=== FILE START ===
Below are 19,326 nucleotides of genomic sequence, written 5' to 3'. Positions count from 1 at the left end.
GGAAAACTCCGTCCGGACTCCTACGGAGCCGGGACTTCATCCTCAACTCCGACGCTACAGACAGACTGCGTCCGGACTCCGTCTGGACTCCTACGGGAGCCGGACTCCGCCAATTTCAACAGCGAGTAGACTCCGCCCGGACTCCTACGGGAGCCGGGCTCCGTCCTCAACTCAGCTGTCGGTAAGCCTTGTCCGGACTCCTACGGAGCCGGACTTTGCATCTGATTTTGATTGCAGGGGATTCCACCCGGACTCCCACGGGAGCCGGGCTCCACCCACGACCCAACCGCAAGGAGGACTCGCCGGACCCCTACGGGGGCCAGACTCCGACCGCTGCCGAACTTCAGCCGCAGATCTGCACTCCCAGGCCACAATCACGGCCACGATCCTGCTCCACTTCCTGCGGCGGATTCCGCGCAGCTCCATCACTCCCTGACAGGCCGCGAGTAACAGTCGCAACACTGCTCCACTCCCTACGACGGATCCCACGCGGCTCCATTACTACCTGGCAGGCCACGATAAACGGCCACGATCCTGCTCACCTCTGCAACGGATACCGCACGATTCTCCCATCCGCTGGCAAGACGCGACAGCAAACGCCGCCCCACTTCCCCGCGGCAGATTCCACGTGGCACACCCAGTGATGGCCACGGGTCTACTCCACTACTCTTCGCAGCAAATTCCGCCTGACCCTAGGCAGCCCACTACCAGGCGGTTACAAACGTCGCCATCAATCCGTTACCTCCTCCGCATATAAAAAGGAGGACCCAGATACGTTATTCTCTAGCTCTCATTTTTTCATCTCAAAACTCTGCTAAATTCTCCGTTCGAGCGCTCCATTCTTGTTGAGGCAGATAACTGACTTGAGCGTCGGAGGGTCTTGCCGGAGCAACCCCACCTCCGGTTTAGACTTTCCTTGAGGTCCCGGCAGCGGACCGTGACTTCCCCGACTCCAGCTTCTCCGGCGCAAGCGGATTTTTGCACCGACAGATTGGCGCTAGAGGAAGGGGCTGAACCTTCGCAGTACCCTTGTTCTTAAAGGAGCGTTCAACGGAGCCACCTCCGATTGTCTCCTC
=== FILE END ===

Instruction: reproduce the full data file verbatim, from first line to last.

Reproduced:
Below are 19,326 nucleotides of genomic sequence, written 5' to 3'. Positions count from 1 at the left end.
GGAAAACTCCGTCCGGACTCCTACGGAGCCGGGACTTCATCCTCAACTCCGACGCTACAGACAGACTGCGTCCGGACTCCGTCTGGACTCCTACGGGAGCCGGACTCCGCCAATTTCAACAGCGAGTAGACTCCGCCCGGACTCCTACGGGAGCCGGGCTCCGTCCTCAACTCAGCTGTCGGTAAGCCTTGTCCGGACTCCTACGGAGCCGGACTTTGCATCTGATTTTGATTGCAGGGGATTCCACCCGGACTCCCACGGGAGCCGGGCTCCACCCACGACCCAACCGCAAGGAGGACTCGCCGGACCCCTACGGGGGCCAGACTCCGACCGCTGCCGAACTTCAGCCGCAGATCTGCACTCCCAGGCCACAATCACGGCCACGATCCTGCTCCACTTCCTGCGGCGGATTCCGCGCAGCTCCATCACTCCCTGACAGGCCGCGAGTAACAGTCGCAACACTGCTCCACTCCCTACGACGGATCCCACGCGGCTCCATTACTACCTGGCAGGCCACGATAAACGGCCACGATCCTGCTCACCTCTGCAACGGATACCGCACGATTCTCCCATCCGCTGGCAAGACGCGACAGCAAACGCCGCCCCACTTCCCCGCGGCAGATTCCACGTGGCACACCCAGTGATGGCCACGGGTCTACTCCACTACTCTTCGCAGCAAATTCCGCCTGACCCTAGGCAGCCCACTACCAGGCGGTTACAAACGTCGCCATCAATCCGTTACCTCCTCCGCATATAAAAAGGAGGACCCAGATACGTTATTCTCTAGCTCTCATTTTTTCATCTCAAAACTCTGCTAAATTCTCCGTTCGAGCGCTCCATTCTTGTTGAGGCAGATAACTGACTTGAGCGTCGGAGGGTCTTGCCGGAGCAACCCCACCTCCGGTTTAGACTTTCCTTGAGGTCCCGGCAGCGGACCGTGACTTCCCCGACTCCAGCTTCTCCGGCGCAAGCGGATTTTTGCACCGACAGATTGGCGCTAGAGGAAGGGGCTGAACCTTCGCAGTACCCTTGTTCTTAAAGGAGCGTTCAACGGAGCCACCTCCGATTGTCTCCTC